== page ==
Manitoba boy suggests a giant statue to draw visitors to Haida Gwaii
A Winnipeg grade five student sent the Village of Daajing Giids council a letter with an idea for a new tourist attraction — a giant bathtub on a jet ski.
In his letter, which was translated from French to English for inclusion in the council’s agenda package on Feb. 27, Hunter Farrell wrote, “if you make my giant object, your town will have lots of tourists, believe me.”
Councillor Jesse Embree suggested sending the student a response informing him that the project idea is not within the village’s financial means at this time. There are lots of giant things around the community to celebrate, such as the trees and the size of the salmon, he added, laughing.
Farrell wrote that he hoped if the village did build his idea it would be 10 feet tall and five feet wide. He suggested they build it out of metal and rock.
While he has never travelled to B.C., he found a photo of the community and thought it was beautiful, he wrote in an email his mom sent to the Haida Gwaii Observer.
Council made a motion to have mayor Lisa Pineault respond to Farrell.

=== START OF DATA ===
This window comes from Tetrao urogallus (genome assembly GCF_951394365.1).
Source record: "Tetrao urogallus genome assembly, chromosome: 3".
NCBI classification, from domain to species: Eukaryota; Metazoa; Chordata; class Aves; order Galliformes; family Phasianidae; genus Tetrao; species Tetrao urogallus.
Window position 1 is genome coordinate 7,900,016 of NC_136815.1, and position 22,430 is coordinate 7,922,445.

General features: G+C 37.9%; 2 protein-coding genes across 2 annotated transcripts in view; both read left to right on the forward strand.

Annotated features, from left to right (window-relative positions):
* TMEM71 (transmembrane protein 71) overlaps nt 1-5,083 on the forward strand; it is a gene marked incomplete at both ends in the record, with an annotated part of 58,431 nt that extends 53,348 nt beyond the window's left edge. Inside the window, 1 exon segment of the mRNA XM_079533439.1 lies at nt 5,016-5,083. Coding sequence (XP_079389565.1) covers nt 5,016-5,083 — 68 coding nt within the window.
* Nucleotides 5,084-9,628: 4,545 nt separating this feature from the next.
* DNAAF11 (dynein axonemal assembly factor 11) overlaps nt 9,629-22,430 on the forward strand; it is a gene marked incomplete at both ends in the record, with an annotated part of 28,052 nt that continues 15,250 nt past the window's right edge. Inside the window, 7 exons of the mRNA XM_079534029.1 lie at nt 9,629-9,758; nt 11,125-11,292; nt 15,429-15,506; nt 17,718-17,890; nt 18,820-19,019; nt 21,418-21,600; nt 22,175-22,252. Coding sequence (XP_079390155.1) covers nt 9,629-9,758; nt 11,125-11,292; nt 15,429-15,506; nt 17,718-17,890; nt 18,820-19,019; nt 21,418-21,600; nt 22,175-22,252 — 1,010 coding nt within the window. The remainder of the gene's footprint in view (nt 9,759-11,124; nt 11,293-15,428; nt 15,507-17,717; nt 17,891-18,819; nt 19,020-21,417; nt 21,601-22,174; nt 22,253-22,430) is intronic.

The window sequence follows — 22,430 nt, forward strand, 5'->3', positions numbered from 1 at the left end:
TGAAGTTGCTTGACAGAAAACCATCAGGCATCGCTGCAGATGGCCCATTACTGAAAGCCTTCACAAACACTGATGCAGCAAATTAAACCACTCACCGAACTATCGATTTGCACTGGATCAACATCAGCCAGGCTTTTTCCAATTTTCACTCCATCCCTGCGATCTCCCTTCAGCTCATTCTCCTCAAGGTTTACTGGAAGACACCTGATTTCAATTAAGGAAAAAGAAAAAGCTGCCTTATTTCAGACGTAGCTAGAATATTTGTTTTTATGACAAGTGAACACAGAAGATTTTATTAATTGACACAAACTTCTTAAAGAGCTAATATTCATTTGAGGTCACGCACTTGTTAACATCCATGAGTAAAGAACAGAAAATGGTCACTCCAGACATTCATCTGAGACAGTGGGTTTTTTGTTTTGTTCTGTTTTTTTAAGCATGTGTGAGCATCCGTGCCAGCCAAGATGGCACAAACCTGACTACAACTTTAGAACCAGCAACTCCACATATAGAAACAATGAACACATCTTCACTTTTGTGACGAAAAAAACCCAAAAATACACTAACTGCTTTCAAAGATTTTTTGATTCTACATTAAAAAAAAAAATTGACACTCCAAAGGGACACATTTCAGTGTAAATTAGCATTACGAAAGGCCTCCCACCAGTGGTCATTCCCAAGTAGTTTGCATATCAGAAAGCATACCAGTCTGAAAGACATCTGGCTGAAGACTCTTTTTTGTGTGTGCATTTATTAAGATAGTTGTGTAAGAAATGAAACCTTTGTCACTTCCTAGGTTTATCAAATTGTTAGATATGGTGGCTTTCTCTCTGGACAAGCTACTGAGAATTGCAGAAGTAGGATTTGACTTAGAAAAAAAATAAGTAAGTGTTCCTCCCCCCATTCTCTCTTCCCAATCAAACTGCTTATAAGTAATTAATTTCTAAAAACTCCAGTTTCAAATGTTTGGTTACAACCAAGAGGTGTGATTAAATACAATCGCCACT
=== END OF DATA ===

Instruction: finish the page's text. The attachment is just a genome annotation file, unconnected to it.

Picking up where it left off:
The letter was part of an assignment Farrell did for class at École Howden, a french immersion school in Winnipeg, his teacher, Joëlle Jeanson, explained in an accompanying note. For the cross-curricular project, students were instructed to choose a city or town in Canada and pitch a monument for a roadside attraction that was either connected to the name of the place or something the community was famous for.
A discussion about Farrell’s letter during council’s Feb. 27 regular meeting led some council members to believe the student had perhaps mixed Daajing Giids up with Nanaimo, where the annual World Championship Bathtub Races are held.
He suggested the bathtub on a jet ski statue as a way to promote the bathtub racing sport, which he thought was unique, he wrote. He was unaware that the races were in Nanaimo and thought they were held “on the shores of B.C.,” including Daajing Giids.
Farrell would like to be a professional hockey or soccer player one day but said he would also enjoy being mayor because then he would be in charge of a city.
There are many communities across the province that boast of having a statue which is the largest of its kind. Houston, a small community along Highway 16, claims to have the largest fly fishing rod in Canada and Quesnel, another town in the northern region, has the world’s largest gold pan.
According to the District of Houston’s website, tourism promoters in B.C. encouraged communities to create a landmark to draw in visitors and that is what prompted the municipality to build the fishing rod, which was erected in 1990.
Kaitlyn Bailey, Local Journalism Initiative Reporter, Prince Rupert Northern View